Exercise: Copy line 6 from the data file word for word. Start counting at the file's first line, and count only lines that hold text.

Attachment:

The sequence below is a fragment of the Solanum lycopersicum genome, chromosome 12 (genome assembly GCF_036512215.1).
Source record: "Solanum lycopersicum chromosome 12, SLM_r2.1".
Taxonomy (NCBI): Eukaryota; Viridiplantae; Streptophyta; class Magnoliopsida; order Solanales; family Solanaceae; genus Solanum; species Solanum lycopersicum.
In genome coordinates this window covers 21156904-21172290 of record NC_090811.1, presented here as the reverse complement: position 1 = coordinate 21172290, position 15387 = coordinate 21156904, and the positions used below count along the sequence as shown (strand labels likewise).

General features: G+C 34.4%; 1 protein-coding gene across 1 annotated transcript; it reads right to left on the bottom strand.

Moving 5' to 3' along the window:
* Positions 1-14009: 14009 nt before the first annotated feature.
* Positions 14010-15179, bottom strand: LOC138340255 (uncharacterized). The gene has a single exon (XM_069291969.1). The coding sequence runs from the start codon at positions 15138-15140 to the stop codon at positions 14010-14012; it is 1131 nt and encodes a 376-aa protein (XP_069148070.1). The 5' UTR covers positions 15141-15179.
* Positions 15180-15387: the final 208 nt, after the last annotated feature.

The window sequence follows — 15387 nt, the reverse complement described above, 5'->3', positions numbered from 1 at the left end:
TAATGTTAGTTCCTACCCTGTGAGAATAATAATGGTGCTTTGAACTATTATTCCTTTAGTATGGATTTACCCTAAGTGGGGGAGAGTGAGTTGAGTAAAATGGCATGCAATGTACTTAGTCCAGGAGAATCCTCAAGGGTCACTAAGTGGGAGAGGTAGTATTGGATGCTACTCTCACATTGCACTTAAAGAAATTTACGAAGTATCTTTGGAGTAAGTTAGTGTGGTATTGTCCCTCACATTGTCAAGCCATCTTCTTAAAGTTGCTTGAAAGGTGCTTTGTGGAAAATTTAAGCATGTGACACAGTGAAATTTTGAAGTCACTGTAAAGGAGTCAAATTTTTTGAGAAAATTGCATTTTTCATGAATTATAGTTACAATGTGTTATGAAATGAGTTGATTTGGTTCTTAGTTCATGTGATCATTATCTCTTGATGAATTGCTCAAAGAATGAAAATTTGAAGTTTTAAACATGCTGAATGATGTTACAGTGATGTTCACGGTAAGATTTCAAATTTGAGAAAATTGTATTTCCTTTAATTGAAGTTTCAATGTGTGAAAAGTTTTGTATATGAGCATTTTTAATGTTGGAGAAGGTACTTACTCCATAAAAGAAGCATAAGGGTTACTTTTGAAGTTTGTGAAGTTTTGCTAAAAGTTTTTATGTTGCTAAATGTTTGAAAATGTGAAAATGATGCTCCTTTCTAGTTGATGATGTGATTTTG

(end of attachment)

Moving 5' to 3' along the window: